Document Type : ORIGINAL RESEARCH PAPER

Authors

1 Department of Communication, Universitas Indonesia, Depok, West Java, Indonesia

2 Fiscal Agency of the Ministry of Finance, Indonesia

10.22034/gjesm.2021.03.01

Abstract

BACKGROUND AND OBJECTIVES: Empowering activities is the key in building awareness and individual capacity of household waste management, especially for women as the main actors. This study aimed to explore empowering activities as the key factor in shaping women's awareness of household waste management.
METHODS:This study was conducted using quantitative methods. The data collection technique used was survey. The sampling was carried out by purposive sampling technique. The criteria for sampling were those women who attended training in waste management in Jagakarsa Sub District, South Jakarta, Indonesia. The analytical technique used was Ordinary Least Square regression.
FINDINGS: Based on the findings of this study, it was known that women who had good adaptability to technology were likely to have a greater chance score of 0.908. Education in schools was also found to have a positive impact on the opportunity score  to earn good living environment. It was found that an increase in 1 year of schooling will increase the score of chance by 0.0755 (estimation 5). This is not significantly different from estimation 4 which would increase the chance by 0.0745. In waste management training, The womens’ participation are likely to increase the score chance of having a good environment by 0.944 points (estimation 5). Besides, the womens’ participation were found to be statistically significant at 95% confidence level in all estimations, particularly in the waste management training. Based on the comparison of the participation coefficient parameters in waste management training, it was found that there were no significant differences or signs (+ and -) between the estimations. All coefficient parameters ranged from 0.83 to 0.94.
CONCLUSION: Empowerment activities that utilize access to education and easily adapt to a technology might have a significant correlation with women's involvement in waste management training. This is the basis for building awareness to carry out more sustainable household waste management and achieve change to get a good living environment.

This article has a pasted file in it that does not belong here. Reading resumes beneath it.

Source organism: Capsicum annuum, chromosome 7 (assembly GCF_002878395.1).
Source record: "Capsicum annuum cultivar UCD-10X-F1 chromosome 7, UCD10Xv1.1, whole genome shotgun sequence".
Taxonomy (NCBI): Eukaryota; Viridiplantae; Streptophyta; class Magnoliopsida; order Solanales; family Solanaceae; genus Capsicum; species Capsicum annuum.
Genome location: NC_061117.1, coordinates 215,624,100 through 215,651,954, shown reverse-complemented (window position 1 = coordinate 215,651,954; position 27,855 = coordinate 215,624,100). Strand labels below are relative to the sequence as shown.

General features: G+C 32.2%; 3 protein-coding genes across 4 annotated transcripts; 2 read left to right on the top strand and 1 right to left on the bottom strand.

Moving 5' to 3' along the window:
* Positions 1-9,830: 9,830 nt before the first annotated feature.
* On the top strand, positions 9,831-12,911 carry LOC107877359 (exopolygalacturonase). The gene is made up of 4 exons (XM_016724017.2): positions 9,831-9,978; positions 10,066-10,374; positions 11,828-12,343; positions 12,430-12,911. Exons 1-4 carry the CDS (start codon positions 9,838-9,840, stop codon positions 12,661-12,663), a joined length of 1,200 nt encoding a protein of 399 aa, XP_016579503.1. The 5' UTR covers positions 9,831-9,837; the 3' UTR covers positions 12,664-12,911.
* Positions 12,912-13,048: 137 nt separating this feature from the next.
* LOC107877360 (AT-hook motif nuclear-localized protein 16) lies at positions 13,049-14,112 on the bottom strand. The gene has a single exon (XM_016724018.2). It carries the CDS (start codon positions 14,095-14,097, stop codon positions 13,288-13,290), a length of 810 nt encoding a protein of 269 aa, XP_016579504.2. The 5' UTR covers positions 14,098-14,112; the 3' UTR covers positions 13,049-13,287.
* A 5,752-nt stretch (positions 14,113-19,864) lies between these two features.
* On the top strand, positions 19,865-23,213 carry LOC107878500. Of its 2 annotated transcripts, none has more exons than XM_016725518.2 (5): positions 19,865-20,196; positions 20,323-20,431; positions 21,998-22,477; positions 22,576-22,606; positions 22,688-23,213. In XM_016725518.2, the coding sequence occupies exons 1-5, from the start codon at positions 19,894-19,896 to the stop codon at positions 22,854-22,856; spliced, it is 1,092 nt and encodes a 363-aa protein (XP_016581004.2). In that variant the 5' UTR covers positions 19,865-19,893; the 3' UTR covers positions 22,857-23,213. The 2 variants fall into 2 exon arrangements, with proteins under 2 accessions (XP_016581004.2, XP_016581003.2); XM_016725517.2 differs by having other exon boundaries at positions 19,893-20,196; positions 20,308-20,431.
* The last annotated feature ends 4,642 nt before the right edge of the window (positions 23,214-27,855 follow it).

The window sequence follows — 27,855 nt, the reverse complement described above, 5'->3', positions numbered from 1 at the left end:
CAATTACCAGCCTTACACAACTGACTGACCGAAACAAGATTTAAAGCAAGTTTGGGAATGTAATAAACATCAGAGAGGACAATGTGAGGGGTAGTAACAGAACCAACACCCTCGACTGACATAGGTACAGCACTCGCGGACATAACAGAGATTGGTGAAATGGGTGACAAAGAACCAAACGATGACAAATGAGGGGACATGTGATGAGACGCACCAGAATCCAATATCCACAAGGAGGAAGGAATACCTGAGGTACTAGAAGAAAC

==========================================================================================
COPYRIGHTS
©2021 The author(s). This is an open access article distributed under the terms of the Creative Commons Attribution (CC BY 4.0), which permits unrestricted use, distribution, and reproduction in any medium, as long as the original authors and source are cited. No permission is required from the authors or the publishers.
==========================================================================================
 

Graphical Abstract

Empowerment key factors in shaping women's awareness of household waste management

Highlights

  • Empowerment through educational approach has the most contribution to women's awareness in household waste management;
  • Access to technology and technological adaptability will increase women's ability in household waste management through the 3R principle;
  • Empowering of waste management needs to be combined with integrated waste management policies to achieve more sustainable waste management;
  • Facilities and infrastructure that support household waste management will encourage women to be more involved in waste management activities.

Keywords

Main Subjects

Abu-Saad, I., (2016). Access to higher education and its socio-economic impact among Bedouin Arabs in Southern Israel. Int. J. Educ. Res., 76: 96-103 (8 pages).

Alhassan, H.; Kwakwa, P.A.; Owusu-Sekyere, E., (2020). Households’ source separation behaviour and solid waste disposal options in Ghana’s Millennium City. J. Environ. Manage., 259: 110055 (10 pages).